Sylar

Sylar (aka Gabriel Gray), played by Zachary Quinto, is the psychotic power-stealing serial killer from "Heroes." Ironically, or more likely by accident, this villain is by far the most compelling character on the show.

*insert (intended) pun about being

Just The Facts

  1. Born Gabriel Gray but took the name "Sylar" from a watch brand (badass).
  2. Was born with the ability of "Intuitive Aptitude" (IA) or automatically "knowing-how-things-work" or, for some reason or another, "a hunger for (super-powered) brainz!"
  3. Just kidding about the "eating brainz!" After slicing off their brains, "Kill Bill"-style minus a sword or any physical contact, he pokes his finger and...like...absorbs their DNA...or something.
  4. Probably the most powerful guy on the planet; having a vast array of stolen abilities including (but by no means limited to) telekenisis, electric manipulation, and shapeshifting.
  5. Has a painful tendency to ruin his own amazingly badass moments with horribly forced statements of the obvious.
  6. Since realizing that the main villain is the most popular character on a show titled "Heroes," the writers have compensated by making Sylar's characterization from volume to volume as inconsistent as the show's own mythology.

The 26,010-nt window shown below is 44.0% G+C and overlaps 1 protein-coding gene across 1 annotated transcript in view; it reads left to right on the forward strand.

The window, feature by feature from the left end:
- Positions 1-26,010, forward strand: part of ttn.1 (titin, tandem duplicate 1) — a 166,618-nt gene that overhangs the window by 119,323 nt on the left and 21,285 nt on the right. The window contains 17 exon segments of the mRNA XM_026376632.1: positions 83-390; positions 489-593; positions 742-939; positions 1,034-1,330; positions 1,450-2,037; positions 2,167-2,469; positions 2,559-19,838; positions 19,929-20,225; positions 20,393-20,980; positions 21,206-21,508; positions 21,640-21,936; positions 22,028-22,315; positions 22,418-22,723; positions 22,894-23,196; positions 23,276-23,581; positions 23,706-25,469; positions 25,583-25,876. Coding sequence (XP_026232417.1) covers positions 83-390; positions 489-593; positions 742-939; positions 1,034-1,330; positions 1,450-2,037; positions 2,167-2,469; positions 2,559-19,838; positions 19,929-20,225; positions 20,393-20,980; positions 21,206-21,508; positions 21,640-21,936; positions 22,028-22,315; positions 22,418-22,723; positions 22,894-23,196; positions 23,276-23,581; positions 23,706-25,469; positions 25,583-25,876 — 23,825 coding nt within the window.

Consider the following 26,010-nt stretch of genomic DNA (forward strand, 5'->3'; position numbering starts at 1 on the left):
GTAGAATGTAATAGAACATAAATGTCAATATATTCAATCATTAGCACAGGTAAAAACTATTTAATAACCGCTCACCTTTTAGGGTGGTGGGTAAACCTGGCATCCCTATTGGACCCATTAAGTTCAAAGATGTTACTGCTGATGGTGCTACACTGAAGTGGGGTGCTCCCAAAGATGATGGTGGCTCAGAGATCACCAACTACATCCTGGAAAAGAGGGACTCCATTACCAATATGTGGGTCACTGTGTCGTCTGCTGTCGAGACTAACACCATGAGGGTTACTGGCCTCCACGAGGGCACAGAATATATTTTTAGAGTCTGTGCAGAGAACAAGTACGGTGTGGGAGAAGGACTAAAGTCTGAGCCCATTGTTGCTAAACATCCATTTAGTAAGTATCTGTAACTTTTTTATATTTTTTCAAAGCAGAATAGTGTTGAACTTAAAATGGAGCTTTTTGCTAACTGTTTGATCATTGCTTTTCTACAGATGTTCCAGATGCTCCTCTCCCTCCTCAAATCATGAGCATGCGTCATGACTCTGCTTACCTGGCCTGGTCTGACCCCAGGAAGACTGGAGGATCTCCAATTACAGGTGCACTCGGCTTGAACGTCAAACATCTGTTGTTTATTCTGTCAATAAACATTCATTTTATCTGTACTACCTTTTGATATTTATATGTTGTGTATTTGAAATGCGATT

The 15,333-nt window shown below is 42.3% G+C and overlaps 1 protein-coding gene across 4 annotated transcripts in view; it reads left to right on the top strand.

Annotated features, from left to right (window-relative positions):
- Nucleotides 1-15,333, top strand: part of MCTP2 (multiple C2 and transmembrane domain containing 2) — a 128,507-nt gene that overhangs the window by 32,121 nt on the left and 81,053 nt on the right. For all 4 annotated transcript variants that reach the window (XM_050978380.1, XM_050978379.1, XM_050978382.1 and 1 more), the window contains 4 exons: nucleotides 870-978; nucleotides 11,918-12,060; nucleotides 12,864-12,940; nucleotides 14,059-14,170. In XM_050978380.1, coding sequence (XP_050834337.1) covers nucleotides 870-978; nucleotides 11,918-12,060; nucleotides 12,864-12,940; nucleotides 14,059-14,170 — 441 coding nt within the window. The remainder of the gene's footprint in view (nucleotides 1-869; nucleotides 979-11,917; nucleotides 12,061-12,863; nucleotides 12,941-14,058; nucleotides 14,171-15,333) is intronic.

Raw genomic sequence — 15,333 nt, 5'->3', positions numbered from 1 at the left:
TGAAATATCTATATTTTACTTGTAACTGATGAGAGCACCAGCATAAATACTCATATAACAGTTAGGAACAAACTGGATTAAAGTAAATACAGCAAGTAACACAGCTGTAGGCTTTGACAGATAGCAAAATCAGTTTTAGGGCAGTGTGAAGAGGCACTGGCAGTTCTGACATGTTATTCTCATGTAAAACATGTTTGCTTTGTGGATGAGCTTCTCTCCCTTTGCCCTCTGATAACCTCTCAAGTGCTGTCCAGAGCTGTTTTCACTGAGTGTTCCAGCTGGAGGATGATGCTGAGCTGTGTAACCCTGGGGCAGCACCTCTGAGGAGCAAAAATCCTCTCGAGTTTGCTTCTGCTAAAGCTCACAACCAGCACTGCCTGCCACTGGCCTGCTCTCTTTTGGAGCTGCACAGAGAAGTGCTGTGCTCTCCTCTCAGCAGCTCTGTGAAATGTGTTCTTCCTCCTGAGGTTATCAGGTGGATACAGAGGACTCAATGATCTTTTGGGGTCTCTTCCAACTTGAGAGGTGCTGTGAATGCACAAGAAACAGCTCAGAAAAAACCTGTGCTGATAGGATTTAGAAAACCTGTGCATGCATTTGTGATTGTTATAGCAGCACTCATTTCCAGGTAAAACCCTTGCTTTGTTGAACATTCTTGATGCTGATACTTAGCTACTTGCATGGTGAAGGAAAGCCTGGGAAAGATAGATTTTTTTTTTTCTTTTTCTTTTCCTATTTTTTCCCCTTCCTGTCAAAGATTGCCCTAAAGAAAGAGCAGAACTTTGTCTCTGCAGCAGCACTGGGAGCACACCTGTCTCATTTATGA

How Do You Solve A Problem Like Poor Writing?

Due to the structure of "Heroes," details about certain timepoints in Sylar's life come out, not chronologically, but in flashbacks. This means that the writers have a tendency to forget things they wrote, like, a season two episodes before. Some people refer to this as "ret-conning"; other people call bullshit.

Translation: Some of this doesn't make sense. Just go with it.

Oh, also. ***Spoiler Alert*** For pretty much the entire show, actually, given that at times "Heroes" may as well be called the "Sylar Power Hour." This is doubly true in Season 4 when there are literally two Sylars floating about.

Origin: The Sylar-ization of Gabriel Gray